[EDITORIALS]Look ahead, not backHow clearly did the three presidential candidates define their economic viewpoints during last night's nationally-televised debate on economic policy? Kwon Young-ghil, a leftist Democratic Labor Party candidate, presented lucid views, calling for the introduction of a wealth tax based on the dichotomy between the rich and the poor. But the two other main contenders, Lee Hoi-chang of the Grand National Party and Roh Moo-hyun of the Millennium Democratic Party, seemed to have moved closer to each other in their economic policies.
Both presidential hopefuls adopted the strategy of attracting more voters from a broader social strata. Mr. Lee tried to shake his image as a growth-minded candidate, and Mr. Roh as one who puts a priority on income distribution. But voters should make their decisions by reading the big differences in their ideas out of delicate dissimilarities between the two front-runners. Economic policy is, after all, a matter of choice. So, slight distinctions at present will make big differences after a new administration is launched.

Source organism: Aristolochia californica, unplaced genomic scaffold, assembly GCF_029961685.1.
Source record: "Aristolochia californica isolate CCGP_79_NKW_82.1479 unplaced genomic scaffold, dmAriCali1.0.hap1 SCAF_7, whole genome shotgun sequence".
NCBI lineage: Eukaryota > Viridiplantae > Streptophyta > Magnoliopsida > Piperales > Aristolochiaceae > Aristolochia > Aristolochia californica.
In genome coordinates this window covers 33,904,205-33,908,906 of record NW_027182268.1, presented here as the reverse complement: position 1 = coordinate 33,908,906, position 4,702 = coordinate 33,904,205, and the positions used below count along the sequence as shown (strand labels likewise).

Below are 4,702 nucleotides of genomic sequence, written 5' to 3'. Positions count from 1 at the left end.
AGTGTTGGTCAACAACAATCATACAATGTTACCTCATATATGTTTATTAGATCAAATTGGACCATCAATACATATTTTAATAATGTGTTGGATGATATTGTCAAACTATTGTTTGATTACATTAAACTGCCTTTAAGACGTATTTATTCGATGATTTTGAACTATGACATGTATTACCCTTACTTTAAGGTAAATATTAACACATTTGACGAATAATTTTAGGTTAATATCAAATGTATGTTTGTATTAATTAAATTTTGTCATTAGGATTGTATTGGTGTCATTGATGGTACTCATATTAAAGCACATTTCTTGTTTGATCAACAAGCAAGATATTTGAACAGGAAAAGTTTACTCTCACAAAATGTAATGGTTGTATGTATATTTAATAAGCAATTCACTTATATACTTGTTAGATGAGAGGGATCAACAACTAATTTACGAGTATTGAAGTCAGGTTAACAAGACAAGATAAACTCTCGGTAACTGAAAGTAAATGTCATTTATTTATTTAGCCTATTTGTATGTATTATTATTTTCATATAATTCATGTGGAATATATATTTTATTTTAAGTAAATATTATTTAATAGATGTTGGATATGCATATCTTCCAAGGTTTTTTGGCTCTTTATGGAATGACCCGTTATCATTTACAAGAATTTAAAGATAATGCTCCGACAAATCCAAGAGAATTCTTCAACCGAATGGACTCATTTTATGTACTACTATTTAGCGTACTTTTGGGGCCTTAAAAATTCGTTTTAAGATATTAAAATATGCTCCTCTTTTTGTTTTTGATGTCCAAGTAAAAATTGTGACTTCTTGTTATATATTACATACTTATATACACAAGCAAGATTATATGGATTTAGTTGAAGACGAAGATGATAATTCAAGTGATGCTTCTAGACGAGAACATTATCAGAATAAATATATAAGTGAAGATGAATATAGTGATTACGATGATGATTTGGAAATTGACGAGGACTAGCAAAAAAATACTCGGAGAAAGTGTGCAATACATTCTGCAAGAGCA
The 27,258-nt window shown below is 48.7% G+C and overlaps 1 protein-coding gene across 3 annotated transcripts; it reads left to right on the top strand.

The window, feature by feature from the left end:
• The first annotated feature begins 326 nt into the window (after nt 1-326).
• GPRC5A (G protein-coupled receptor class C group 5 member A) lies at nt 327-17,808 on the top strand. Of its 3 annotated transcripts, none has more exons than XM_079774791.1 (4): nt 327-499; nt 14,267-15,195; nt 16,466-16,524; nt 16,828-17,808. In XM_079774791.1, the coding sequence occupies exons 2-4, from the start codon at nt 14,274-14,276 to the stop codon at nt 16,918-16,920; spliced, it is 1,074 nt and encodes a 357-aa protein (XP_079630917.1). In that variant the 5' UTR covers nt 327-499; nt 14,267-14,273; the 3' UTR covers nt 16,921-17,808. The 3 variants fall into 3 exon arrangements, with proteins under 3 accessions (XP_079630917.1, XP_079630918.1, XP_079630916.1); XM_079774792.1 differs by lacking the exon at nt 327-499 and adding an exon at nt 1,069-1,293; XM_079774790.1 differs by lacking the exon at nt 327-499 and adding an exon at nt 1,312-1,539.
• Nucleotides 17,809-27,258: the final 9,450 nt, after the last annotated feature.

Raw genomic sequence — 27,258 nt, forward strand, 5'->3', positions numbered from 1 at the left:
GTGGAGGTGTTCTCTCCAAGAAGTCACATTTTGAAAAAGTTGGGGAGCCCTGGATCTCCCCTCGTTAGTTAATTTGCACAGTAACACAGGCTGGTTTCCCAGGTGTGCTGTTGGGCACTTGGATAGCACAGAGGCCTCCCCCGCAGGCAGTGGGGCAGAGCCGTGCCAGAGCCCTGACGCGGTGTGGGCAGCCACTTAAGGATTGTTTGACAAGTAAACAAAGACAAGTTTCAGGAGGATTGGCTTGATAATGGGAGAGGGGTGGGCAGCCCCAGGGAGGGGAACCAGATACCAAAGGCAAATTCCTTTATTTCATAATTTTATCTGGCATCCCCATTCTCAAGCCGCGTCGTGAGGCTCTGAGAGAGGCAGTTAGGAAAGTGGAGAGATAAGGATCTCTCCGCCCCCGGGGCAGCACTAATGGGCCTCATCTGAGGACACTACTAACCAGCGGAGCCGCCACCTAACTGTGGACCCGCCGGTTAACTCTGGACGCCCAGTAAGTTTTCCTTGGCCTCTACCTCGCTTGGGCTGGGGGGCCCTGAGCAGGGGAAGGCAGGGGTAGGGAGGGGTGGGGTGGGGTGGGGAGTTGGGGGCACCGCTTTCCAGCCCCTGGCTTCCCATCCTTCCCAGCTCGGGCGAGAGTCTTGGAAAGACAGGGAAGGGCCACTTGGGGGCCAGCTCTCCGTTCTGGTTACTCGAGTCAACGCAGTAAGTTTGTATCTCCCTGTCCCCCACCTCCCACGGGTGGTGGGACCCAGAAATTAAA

In that respect, the biggest difference between the two rivals lies in their fundamental views on the economy. Mr. Lee says that he will enhance transparency in the economy by deregulation. Meanwhile, Mr. Roh vows to achieve economic growth by ensuring management transparency and fairness. Although both contenders say that growth, transparency and deregulation are important, Mr. Lee puts more focus on deregulation, and Mr. Roh on transparency.
Both candidates presented optimistic figures, 6 percent to 7 percent per year for economic growth. But what is important for the next five years is not achieving high economic growth but laying a permanent economic framework so that the country can join the ranks of advanced economies. Re-establishing labor-management relations, handing over the economic leadership to the private sector from the government and reforming the industrial structure for the era of economic openness cannot be easily done in five years. Whoever becomes president can never set right this basic economic framework if he is obsessed with his achievements during his five-year tenure.